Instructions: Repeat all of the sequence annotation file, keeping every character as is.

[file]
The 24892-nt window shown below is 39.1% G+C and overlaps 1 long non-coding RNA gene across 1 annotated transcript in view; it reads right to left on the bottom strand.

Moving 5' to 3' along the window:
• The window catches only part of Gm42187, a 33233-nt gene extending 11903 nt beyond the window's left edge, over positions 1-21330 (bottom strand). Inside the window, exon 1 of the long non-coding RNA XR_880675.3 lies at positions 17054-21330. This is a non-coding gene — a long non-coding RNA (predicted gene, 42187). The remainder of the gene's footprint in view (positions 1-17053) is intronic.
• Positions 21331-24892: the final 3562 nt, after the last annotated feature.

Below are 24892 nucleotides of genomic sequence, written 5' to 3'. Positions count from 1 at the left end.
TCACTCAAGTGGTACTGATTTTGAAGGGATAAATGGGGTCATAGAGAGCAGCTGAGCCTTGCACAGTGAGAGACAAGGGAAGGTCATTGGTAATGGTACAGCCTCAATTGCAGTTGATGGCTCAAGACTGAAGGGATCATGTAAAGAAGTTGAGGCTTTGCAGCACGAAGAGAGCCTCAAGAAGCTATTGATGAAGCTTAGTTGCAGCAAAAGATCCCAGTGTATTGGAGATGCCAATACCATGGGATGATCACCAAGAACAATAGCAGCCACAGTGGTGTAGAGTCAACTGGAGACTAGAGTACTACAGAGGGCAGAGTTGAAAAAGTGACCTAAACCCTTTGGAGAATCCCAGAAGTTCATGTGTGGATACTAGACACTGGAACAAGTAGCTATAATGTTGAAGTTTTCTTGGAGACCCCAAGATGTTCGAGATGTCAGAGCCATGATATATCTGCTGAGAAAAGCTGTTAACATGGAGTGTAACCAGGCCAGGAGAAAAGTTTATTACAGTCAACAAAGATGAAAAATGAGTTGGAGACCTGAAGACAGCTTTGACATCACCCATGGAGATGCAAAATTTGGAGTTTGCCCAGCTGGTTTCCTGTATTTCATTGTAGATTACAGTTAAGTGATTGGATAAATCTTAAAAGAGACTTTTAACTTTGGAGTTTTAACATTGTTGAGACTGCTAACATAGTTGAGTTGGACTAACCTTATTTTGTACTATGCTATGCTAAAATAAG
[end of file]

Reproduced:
The 24892-nt window shown below is 39.1% G+C and overlaps 1 long non-coding RNA gene across 1 annotated transcript in view; it reads right to left on the bottom strand.

Moving 5' to 3' along the window:
• The window catches only part of Gm42187, a 33233-nt gene extending 11903 nt beyond the window's left edge, over positions 1-21330 (bottom strand). Inside the window, exon 1 of the long non-coding RNA XR_880675.3 lies at positions 17054-21330. This is a non-coding gene — a long non-coding RNA (predicted gene, 42187). The remainder of the gene's footprint in view (positions 1-17053) is intronic.
• Positions 21331-24892: the final 3562 nt, after the last annotated feature.

Below are 24892 nucleotides of genomic sequence, written 5' to 3'. Positions count from 1 at the left end.
TCACTCAAGTGGTACTGATTTTGAAGGGATAAATGGGGTCATAGAGAGCAGCTGAGCCTTGCACAGTGAGAGACAAGGGAAGGTCATTGGTAATGGTACAGCCTCAATTGCAGTTGATGGCTCAAGACTGAAGGGATCATGTAAAGAAGTTGAGGCTTTGCAGCACGAAGAGAGCCTCAAGAAGCTATTGATGAAGCTTAGTTGCAGCAAAAGATCCCAGTGTATTGGAGATGCCAATACCATGGGATGATCACCAAGAACAATAGCAGCCACAGTGGTGTAGAGTCAACTGGAGACTAGAGTACTACAGAGGGCAGAGTTGAAAAAGTGACCTAAACCCTTTGGAGAATCCCAGAAGTTCATGTGTGGATACTAGACACTGGAACAAGTAGCTATAATGTTGAAGTTTTCTTGGAGACCCCAAGATGTTCGAGATGTCAGAGCCATGATATATCTGCTGAGAAAAGCTGTTAACATGGAGTGTAACCAGGCCAGGAGAAAAGTTTATTACAGTCAACAAAGATGAAAAATGAGTTGGAGACCTGAAGACAGCTTTGACATCACCCATGGAGATGCAAAATTTGGAGTTTGCCCAGCTGGTTTCCTGTATTTCATTGTAGATTACAGTTAAGTGATTGGATAAATCTTAAAAGAGACTTTTAACTTTGGAGTTTTAACATTGTTGAGACTGCTAACATAGTTGAGTTGGACTAACCTTATTTTGTACTATGCTATGCTAAAATAAG